last updated 12/30/2012


Due to the fact that many of the compounds that are prepared in this lab course are air sensitive and sometimes also thermally not very stable, the solvent is often removed under reduced pressure in a static vacuum. The boiling point of the solvent will significantly decrease. The picture shows a simple flask-to-flask condensation setup consisting of two Schlenk flasks connected by a Tygon tubing (or adapter pieces) that permits such a solvent removal ('low temperature distillation'). There are several things that have to be considered setting up this condensation:

1. The flask on the left side, which will contain the solution to be concentrated, has to be stirred during the distillation. The formation of a solid product will lead to 'bumping' which causes major losses in product yield.

2. Evaporation of any compounds affords heat. Therefore the left flask will cool down and the evaporation rate will decrease significantly. To prevent the slowdown of the distillation the flask should be immersed in a warm water bath.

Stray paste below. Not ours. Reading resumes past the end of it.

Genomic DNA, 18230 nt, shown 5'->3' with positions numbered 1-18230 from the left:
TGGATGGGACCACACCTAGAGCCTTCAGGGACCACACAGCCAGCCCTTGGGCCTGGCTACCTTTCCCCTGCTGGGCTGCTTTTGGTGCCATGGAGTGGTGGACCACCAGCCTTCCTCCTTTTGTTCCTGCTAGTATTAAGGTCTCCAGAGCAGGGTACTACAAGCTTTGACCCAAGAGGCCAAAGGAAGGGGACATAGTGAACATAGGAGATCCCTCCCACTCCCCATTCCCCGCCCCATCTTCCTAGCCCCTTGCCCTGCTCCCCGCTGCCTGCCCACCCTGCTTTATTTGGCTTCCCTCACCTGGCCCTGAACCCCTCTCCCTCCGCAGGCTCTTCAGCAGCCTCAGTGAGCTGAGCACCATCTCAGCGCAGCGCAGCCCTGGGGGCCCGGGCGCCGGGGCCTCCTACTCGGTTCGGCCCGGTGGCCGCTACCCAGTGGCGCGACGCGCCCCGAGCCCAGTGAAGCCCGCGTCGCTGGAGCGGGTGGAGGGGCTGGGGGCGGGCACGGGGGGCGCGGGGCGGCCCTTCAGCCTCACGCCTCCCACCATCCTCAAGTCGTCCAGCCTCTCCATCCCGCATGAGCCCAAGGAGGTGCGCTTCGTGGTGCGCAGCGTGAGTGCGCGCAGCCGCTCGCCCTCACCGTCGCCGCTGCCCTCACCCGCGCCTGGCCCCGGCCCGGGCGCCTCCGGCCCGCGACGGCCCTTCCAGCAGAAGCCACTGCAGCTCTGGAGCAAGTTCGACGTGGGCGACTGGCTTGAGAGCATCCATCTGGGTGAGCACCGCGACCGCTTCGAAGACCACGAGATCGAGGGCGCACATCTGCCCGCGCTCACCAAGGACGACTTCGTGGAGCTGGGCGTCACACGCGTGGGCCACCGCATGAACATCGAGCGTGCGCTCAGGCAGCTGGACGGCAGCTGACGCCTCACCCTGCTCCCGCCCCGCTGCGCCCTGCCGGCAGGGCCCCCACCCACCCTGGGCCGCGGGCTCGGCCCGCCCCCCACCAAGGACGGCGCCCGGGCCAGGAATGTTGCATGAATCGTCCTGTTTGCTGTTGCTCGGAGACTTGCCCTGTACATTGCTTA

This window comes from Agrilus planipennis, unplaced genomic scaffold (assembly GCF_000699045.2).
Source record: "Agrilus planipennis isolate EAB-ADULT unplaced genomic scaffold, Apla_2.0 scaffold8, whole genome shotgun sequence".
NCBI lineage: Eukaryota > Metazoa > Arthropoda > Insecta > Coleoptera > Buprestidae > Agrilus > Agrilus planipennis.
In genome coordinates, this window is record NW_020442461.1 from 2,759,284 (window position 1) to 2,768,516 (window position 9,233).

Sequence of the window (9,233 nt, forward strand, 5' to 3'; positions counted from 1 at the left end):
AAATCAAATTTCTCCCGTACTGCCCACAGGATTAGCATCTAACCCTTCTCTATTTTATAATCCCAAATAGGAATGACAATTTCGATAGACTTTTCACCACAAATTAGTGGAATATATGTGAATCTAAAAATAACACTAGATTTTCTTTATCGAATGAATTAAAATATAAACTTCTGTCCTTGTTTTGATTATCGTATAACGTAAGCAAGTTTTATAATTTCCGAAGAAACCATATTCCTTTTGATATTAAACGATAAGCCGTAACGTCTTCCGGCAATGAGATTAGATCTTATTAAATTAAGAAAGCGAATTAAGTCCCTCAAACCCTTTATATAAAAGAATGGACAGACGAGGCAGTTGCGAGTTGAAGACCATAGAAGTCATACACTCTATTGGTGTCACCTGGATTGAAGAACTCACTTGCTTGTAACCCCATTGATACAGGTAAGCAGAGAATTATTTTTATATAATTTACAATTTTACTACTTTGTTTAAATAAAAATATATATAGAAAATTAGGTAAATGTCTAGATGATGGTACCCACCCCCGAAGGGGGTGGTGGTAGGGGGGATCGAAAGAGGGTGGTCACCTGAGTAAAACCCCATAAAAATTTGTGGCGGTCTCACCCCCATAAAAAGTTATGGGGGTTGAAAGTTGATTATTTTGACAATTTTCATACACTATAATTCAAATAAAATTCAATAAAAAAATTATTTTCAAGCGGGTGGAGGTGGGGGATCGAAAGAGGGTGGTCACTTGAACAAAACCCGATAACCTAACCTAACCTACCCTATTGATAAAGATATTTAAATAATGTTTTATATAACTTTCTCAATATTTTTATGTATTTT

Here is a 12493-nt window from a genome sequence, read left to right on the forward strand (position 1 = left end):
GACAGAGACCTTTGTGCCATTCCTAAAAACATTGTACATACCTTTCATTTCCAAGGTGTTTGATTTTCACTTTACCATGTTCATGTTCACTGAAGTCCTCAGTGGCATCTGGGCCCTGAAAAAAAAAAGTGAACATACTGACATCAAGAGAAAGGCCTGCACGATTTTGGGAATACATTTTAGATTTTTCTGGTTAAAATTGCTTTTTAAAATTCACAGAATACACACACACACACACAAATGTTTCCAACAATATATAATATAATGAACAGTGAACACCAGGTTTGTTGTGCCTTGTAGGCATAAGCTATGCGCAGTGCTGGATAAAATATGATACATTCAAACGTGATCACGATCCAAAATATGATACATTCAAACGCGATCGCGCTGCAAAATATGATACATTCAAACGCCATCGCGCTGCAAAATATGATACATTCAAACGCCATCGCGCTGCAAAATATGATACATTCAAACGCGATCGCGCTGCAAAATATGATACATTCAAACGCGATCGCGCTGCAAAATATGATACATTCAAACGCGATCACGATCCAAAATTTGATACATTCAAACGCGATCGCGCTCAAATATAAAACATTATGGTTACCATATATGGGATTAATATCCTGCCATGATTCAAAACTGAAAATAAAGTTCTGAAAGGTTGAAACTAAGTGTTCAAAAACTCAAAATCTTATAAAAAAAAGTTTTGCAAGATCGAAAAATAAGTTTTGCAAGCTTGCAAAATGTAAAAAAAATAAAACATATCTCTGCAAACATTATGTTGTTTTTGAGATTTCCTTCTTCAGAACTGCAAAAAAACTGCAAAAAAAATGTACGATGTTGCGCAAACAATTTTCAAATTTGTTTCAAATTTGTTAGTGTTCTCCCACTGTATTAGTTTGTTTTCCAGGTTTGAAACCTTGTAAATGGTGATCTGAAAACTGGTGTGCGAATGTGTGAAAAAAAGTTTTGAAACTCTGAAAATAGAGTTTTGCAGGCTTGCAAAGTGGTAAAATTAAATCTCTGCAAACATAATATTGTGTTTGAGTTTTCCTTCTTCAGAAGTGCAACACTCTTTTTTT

3. The flask on the right side has to be immersed in a Dewar flask which contains either a cooling bath (isopropanol/dry ice) or liquid nitrogen. Do not immerse the flask past the outlet of the stopcock.

4. Be aware that some solvents i.e. water will expand if they thaw. This means that the flask cannot be more than half-filled to allow for the expansion. The flask that is immersed into the Dewar should be at least one size bigger that the flask with the solution. This will prevent that the flask will be more than half full afterwards and provides enough surface to condense the solvent vapors efficiently.

5. To start the distillation, the setup is assembled before the stopcock of the gas adapter of the flask with the solution is closed. Next, the rest of the setup is evacuated using the the vacuum line. Then, the vacuum is disconnected from the entire setup. The stopcock of the gas adapter on the left side is opened slowly while stirring the solution. If the vacuum was strong enough, the solvent should condense in the flask on the right side. If not, the evacuation process is repeated until the vacuum is good enough to provide a good rate of condensation.

6. The solvents recovered from this distillation have to be disposed in the red solvent drums.